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Anne Arundel 100
Campus Committee Seeks Energy-cutting Ideas
by Christophe Bornand, Sustainability Committee Coordinator
With St. Mary’s College’s energy expenditures topping $2 million in 2008, “going green” can mean staying out of the red. Rising energy costs coupled with an uncertain economy have made sustainability and budgetary conservatism unlikely allies in resource conservation.
This school year, St. Mary’s College students and the administration have joined together to prove that sustainability is a powerful tool to respond to environmental and economical challenges. The College Sustainability Committee, composed of students, faculty, and staff, has identified the College’s energy use as its most important and pressing target this year. The College’s consumption of energy has been on the rise, a result of increased student enrollment, several new buildings, and, of course, the record-high prices of electricity, oil and propane (the three main College energy sources). High costs combined with increased consumption mean energy is having a larger-than-ever impact on the College budget.
Perhaps most important to the global community, the College’s energy use has a significant environmental impact. Electricity generated in remote power plants for use on campus, as well as oil and propane burned on campus to activate boilers and other mechanical systems, are direct sources of greenhouse gas (GHG) emissions that contribute to global climate change. In fact, on-campus energy use constitutes the vast majority of the College’s carbon footprint – many times more than transportation and solid waste combined.
So, what are we doing about it? Recent efforts to reduce the College’s carbon footprint have included an energy performance contract, construction of the LEED-Silver certified Goodpaster Hall, a geothermal heating system for the new River Center, and the student referendum to create a “green energy fund.”
This year, the Sustainability Committee has been constantly reminding the entire College community to reflect on how energy is used daily and to contribute ideas for ways to reduce energy waste. The suggestions collected by the Committee range from small-scale, low-cost ideas to very ambitious propositions that include researching and funding the production of renewable energy on campus. Further, the suggestions do not focus only on upgrading campus infrastructure. Many ideas propose either an adjustment of campus operations (for example, optimizing the hours of operations of some buildings) or a change of behavior (turning off our computers when we leave).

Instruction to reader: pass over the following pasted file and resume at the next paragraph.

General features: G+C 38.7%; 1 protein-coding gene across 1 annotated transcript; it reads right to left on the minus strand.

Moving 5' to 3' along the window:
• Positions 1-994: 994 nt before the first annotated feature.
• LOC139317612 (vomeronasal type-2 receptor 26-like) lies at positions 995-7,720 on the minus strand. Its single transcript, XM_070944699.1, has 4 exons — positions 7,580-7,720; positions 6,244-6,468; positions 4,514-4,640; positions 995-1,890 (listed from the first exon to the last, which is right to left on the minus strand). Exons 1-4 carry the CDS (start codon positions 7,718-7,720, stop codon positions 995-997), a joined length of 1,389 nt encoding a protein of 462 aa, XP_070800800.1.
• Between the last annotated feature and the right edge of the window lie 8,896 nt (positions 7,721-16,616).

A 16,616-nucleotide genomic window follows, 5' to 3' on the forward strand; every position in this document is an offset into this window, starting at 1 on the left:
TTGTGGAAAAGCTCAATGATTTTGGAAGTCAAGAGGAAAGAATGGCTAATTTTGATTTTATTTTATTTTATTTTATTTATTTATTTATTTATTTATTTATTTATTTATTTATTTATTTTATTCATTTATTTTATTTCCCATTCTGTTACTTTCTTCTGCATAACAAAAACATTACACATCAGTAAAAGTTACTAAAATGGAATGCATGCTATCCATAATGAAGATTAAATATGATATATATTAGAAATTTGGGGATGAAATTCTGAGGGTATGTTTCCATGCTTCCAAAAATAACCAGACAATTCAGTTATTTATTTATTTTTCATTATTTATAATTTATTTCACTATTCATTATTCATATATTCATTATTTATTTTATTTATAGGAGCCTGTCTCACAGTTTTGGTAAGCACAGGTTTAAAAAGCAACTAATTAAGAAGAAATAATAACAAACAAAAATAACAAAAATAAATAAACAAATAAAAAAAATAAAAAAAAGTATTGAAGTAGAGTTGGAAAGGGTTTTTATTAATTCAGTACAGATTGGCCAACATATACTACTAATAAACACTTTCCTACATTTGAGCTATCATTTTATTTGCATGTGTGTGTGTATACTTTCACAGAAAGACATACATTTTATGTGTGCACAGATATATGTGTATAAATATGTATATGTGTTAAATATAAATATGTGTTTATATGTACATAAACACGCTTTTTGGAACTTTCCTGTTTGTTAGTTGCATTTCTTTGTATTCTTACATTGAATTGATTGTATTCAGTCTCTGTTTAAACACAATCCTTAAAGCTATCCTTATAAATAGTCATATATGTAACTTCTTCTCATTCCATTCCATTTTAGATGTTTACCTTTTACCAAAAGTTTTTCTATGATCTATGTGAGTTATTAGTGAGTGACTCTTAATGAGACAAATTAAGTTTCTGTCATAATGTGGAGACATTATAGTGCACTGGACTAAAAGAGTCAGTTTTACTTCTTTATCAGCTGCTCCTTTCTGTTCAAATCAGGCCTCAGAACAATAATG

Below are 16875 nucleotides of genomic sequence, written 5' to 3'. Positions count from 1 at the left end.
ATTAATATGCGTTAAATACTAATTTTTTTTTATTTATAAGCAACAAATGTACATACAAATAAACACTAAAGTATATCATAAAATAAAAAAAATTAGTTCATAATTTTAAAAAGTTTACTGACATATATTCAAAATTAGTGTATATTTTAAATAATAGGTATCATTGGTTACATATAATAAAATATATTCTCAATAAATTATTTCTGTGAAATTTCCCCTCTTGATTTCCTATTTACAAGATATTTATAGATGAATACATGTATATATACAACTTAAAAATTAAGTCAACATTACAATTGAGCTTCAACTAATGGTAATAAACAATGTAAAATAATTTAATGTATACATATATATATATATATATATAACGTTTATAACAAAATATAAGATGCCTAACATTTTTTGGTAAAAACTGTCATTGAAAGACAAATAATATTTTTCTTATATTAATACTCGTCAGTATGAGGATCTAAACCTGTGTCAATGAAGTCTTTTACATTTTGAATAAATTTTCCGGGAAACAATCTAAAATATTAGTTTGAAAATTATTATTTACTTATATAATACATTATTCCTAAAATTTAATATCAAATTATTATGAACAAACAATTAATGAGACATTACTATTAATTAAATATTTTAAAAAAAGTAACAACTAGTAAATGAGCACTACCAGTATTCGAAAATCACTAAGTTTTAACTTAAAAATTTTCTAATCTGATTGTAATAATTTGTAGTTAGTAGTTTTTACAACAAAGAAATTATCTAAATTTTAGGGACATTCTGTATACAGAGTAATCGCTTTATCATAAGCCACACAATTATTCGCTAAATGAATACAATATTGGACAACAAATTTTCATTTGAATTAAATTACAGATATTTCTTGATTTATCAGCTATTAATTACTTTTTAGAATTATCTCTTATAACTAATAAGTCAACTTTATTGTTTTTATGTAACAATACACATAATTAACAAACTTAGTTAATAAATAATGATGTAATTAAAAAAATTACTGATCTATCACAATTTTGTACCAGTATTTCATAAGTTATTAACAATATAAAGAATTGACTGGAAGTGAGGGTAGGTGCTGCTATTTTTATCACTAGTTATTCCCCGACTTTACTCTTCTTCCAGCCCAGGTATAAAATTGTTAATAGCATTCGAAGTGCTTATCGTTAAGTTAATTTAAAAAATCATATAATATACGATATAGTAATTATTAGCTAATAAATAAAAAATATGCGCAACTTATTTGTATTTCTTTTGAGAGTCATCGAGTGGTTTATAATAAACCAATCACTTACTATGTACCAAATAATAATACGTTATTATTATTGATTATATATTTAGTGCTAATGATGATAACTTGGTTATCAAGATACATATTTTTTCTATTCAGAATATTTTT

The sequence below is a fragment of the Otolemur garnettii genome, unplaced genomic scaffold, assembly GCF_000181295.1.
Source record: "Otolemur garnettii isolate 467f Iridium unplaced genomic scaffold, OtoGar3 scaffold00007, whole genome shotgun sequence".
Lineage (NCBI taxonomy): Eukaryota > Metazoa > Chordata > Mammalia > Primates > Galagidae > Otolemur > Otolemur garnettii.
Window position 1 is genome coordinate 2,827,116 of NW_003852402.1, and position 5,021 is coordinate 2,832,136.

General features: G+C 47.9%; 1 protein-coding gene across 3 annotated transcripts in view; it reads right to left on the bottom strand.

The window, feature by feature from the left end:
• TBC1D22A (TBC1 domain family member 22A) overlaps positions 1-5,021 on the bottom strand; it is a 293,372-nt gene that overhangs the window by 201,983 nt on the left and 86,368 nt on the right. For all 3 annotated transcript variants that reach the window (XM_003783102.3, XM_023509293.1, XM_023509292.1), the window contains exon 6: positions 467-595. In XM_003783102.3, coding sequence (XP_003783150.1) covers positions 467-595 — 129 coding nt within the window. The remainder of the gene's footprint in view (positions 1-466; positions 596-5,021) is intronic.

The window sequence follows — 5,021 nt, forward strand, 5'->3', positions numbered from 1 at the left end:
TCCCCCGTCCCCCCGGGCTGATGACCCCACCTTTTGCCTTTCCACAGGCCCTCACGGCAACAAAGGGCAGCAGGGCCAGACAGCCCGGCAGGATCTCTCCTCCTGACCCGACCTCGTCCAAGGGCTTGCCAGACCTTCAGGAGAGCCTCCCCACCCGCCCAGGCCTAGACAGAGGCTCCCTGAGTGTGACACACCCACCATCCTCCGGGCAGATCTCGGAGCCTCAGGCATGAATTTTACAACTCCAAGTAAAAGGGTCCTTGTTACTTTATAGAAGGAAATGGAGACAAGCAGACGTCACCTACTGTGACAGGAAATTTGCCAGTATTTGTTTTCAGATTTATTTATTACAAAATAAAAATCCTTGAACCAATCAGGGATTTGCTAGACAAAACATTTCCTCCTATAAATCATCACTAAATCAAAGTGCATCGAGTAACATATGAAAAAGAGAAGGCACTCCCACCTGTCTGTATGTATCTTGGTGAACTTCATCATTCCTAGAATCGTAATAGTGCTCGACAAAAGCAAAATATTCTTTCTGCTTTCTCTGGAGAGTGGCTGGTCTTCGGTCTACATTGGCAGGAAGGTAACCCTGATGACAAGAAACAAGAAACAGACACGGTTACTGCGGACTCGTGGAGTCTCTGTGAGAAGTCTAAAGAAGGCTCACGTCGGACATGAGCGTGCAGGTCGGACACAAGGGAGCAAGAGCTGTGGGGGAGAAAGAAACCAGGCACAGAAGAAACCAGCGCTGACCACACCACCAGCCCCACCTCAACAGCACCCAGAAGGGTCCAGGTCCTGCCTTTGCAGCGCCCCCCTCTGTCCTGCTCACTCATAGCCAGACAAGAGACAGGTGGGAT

The Committee is currently assessing these saving ideas for their benefits, cost and impacts. Final recommendations will then be presented to and vetted by the College community. Implementation of these energy conservation initiatives will certainly necessitate some adjustments in daily life and effort from everyone in the campus community. This seems to be a small price to pay for cutting energy costs by thousands of dollars, reducing greenhouse gas emissions by hundreds of tons every year, and moving well on our way towards a more sustainable future.
Green New Year’s Resolutions
1. Turn off lights and appliances when you don’t use them. Even better, unplug.
2. Replace your light bulbs with Compact Fluorescent Light (CFL) bulbs.
3. Use your home thermostat. In summer, set the thermostat between 78 and 83 degrees. In winter, set the thermostat between 65 and 68 degrees during the day and between 50 and 60 degrees at night, and when you are away.
4. Save energy when doing the laundry. Only do laundry when you have a full load.
5. Make sure your refrigerator is set on the correct temperature.
6. Make efficient use of hot water. Take shorter showers! Install efficient shower and faucet heads. Set water heater on “low,” or approximately 120 degrees, which is perfectly adequate for most home use.
7. Only heat or cool the rooms you need. Close vents and doors of unused rooms.
8. Weatherize and insulate. Seal and weather-strip windows and doors to plug leaks. If possible, install storm windows, doors.
9. The sun’s energy is free! Take advantage of this free energy by opening window shades on sunny days on south-facing glass in the winter. In the summer, do the opposite: close shades and blinds.
10. When shopping for new appliances, look for the Energy Star label.